Featured image The U.S. government has determined that China is manipulating its currency. It will engage with the International Monetary Fund to try to eliminate this unfair form of competition. If there is no progress within a year, China could face sanctions including its firms being prohibited from competition for U.S. government contracts. Treasury Secretary Steven Mnuchin made the announcement today. Stock prices fell dramatically, with the Dow Jones average shedding more »

What Asian century?

Featured image Two years ago, our friend Michael Auslin published The End of the Asian Century. Michael argued that, contrary to conventional wisdom, Asia is not on its way to global domination and China is not on its way to displacing the U.S. Now, in an essay for Foreign Policy, Michael finds that the prospects for Asia in general, and for China in particular, have diminished further since he published his book. »

Hong Kong, Caracas and Portland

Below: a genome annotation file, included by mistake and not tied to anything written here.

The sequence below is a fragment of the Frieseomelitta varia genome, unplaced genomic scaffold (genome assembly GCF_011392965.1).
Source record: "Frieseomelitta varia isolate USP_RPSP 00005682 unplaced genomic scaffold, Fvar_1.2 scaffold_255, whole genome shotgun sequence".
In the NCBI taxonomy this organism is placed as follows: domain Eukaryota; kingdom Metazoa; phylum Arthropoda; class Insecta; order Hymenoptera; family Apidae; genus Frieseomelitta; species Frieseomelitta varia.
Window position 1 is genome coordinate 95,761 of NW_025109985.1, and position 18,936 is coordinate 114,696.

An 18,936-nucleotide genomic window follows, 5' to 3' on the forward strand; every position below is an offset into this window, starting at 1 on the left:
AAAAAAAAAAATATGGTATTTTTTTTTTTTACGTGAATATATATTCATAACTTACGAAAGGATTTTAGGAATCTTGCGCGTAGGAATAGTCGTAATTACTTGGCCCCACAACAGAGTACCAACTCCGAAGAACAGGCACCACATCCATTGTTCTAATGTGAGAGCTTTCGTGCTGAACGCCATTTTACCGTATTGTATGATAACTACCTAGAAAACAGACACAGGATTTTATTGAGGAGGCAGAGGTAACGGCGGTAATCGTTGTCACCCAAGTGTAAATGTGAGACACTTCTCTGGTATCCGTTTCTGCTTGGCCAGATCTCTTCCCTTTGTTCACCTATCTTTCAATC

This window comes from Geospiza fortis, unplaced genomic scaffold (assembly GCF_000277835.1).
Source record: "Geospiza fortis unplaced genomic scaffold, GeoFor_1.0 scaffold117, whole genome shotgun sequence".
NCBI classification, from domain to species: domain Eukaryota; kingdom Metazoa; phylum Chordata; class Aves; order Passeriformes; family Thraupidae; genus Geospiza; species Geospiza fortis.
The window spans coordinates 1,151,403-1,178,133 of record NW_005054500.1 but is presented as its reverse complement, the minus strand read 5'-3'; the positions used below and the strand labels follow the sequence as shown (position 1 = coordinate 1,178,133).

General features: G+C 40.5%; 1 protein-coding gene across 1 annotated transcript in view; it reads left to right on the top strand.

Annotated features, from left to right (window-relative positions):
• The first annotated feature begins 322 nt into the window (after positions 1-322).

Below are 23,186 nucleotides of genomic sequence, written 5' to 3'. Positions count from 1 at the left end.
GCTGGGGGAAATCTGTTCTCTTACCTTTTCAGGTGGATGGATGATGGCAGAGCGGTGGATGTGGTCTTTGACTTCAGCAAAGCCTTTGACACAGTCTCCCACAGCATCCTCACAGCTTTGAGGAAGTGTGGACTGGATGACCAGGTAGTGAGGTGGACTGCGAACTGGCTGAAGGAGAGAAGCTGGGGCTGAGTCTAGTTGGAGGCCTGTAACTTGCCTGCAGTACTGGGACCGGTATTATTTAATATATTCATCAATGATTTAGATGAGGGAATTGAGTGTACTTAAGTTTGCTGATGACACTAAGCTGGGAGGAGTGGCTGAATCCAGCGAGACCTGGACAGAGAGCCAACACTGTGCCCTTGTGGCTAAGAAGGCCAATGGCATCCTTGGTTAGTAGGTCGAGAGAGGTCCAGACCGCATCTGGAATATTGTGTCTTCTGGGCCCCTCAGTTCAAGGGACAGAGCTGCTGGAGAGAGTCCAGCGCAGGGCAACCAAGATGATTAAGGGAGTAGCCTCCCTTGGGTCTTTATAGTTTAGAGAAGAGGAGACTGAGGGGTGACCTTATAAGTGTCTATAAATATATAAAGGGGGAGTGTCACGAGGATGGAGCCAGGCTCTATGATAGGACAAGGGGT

Featured image As you no doubt are aware, there have been mass protests in Hong Kong over China’s increasing assertion of sovereignty over the formerly independent city. Some demonstrations reportedly have turned out hundreds of thousands of Hong Kong residents. A couple of days ago, demonstrators battled police in the central city: What I want to comment on is the Hong Kong government’s use of violent gangs to suppress demonstrations. The London »

A Better Way to Fight China?

Featured image Scott noted this morning the 30th anniversary of China’s brutal crackdown on the pro-democracy movement in Tiananmen Square. This set me to thinking about Trump’s trade strategy with China (and now Mexico) and an old memory. Almost 12 or 15 years ago now I was teaching a class at Georgetown as a visiting lecturer, and one of my students was a young Chinese lady who seemed very bright, though quiet »